An injured worker who was on light duty can’t continue to collect temporary total disability (TTD) benefits after being fired with cause, according to the Commonwealth Court of Pennsylvania.
The employer was able to prove it had good cause to terminate the worker’s employment, and the court upheld lower court and Workers’ Compensation Appeal Board decisions denying further benefits.
Terminated based on job performance
In Montano v. Advance Stores Company, the worker injured his back and right shoulder May 30, 2017, when boxes of windshield washer fluid fell on him while he was working in a warehouse.
On June 13, 2017, he returned to work in a modified-duty position as a trainer with the company. Three months later, the company issued a medical-only Notice of Compensation Payable for the injury.
In August 2018, the worker was terminated based on his job performance as a trainer. He filed a reinstatement petition for TTD benefits on the same day he was fired, claiming he was terminated because of “work injury related medical restrictions” while on light duty.
While the petition was pending, the worker underwent surgery to treat a disc herniation. On June 14, 2019, he underwent a surgery on his right shoulder.
Behavior could lead to failed safety audits
In court before a workers’ compensation judge, the worker’s doctors agreed there would have been a period of total disability following each of the surgeries and that the worker would’ve been capable of performing light-duty work six months following the back surgery and four months following the shoulder surgery.
The judge found that neither the worker nor the employer had issue with the extent of the injuries or the recovery time, rather there was a dispute over the cause of the termination.
During his time as a trainer, the worker stated that he’d never been disciplined and when his supervisor pointed out problems with his paperwork he would immediately make corrections. He argued that the real reason he was fired was because of either his injuries or because he’d spoken with a union representative about signing up for a union organization.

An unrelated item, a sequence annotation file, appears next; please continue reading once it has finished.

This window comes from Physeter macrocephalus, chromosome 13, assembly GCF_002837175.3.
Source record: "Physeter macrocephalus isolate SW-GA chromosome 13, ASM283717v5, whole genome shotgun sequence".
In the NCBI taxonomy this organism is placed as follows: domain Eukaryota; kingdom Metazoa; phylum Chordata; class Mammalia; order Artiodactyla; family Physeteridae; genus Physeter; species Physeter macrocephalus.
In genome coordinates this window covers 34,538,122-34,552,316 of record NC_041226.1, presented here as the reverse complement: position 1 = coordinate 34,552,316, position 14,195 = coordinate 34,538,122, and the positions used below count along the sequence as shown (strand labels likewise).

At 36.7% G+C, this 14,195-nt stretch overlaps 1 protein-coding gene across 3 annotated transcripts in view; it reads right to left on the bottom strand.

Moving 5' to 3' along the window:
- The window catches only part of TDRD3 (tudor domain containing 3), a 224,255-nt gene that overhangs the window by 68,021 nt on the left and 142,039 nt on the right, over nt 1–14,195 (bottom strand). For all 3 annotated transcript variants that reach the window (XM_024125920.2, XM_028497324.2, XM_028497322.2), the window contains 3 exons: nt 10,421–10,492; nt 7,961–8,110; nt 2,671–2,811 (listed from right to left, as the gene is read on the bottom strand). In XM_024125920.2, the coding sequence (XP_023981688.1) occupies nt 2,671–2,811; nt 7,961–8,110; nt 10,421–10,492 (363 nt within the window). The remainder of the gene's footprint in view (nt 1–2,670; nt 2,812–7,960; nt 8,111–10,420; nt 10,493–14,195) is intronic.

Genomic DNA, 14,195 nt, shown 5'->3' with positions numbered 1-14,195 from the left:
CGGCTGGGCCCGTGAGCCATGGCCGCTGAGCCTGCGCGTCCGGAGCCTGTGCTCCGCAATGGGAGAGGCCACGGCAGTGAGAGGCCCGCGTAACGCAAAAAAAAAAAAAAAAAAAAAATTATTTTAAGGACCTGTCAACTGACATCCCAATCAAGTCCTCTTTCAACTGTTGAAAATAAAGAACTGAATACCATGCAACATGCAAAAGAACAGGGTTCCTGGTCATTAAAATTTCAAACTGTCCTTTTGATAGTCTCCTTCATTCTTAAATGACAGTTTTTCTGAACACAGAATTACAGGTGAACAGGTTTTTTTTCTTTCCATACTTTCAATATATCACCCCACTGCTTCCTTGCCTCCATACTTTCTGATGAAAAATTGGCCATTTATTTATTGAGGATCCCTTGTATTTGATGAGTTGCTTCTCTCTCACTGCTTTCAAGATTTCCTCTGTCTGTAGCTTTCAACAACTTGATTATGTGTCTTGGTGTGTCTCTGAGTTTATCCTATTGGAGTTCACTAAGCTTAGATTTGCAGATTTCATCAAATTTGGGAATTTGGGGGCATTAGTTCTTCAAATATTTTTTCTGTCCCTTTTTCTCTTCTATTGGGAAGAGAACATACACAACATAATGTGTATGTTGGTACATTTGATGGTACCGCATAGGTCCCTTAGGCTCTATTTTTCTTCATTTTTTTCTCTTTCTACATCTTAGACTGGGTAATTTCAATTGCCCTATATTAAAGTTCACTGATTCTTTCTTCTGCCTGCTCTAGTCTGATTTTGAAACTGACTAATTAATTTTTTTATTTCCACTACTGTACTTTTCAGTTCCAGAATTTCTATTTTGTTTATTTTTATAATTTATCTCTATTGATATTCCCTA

The supervisor testified that she’d found several instances where the worker’s training paperwork reflected that he “was moving through the training without regard to actually training or reviewing the specific items indicated on the forms.” She claimed she informally counseled him on the paperwork multiple times and made it official on two occasions.
When the behavior didn’t stop, she took her concerns to management and because the worker’s behavior could lead to failed safety audits, he was fired.
Employer’s failure to follow policy didn’t affect decision
The judge found the worker had been fired for a justified cause and awarded TTD benefits only for the limited periods of time following each surgery. The worker appealed with the Workers’ Compensation Appeal Board arguing the company hadn’t followed its progressive disciplinary policy. The board upheld the judge’s decision finding the employer “met its burden of showing that … loss of earnings was caused by a termination for cause and that it was unrelated to his work injury.”
On appeal with the Commonwealth Court, the worker argued his TTD benefits should be fully reinstated since the company didn’t follow its progressive discipline policy when it terminated his employment.
However, the court found that the “employer’s purported failure to follow its progressive disciplinary policy does not affect” the judge’s decision since there was “substantial competent evidence” that suitable light-duty work was available to the worker if his actions hadn’t led to his justified termination from employment.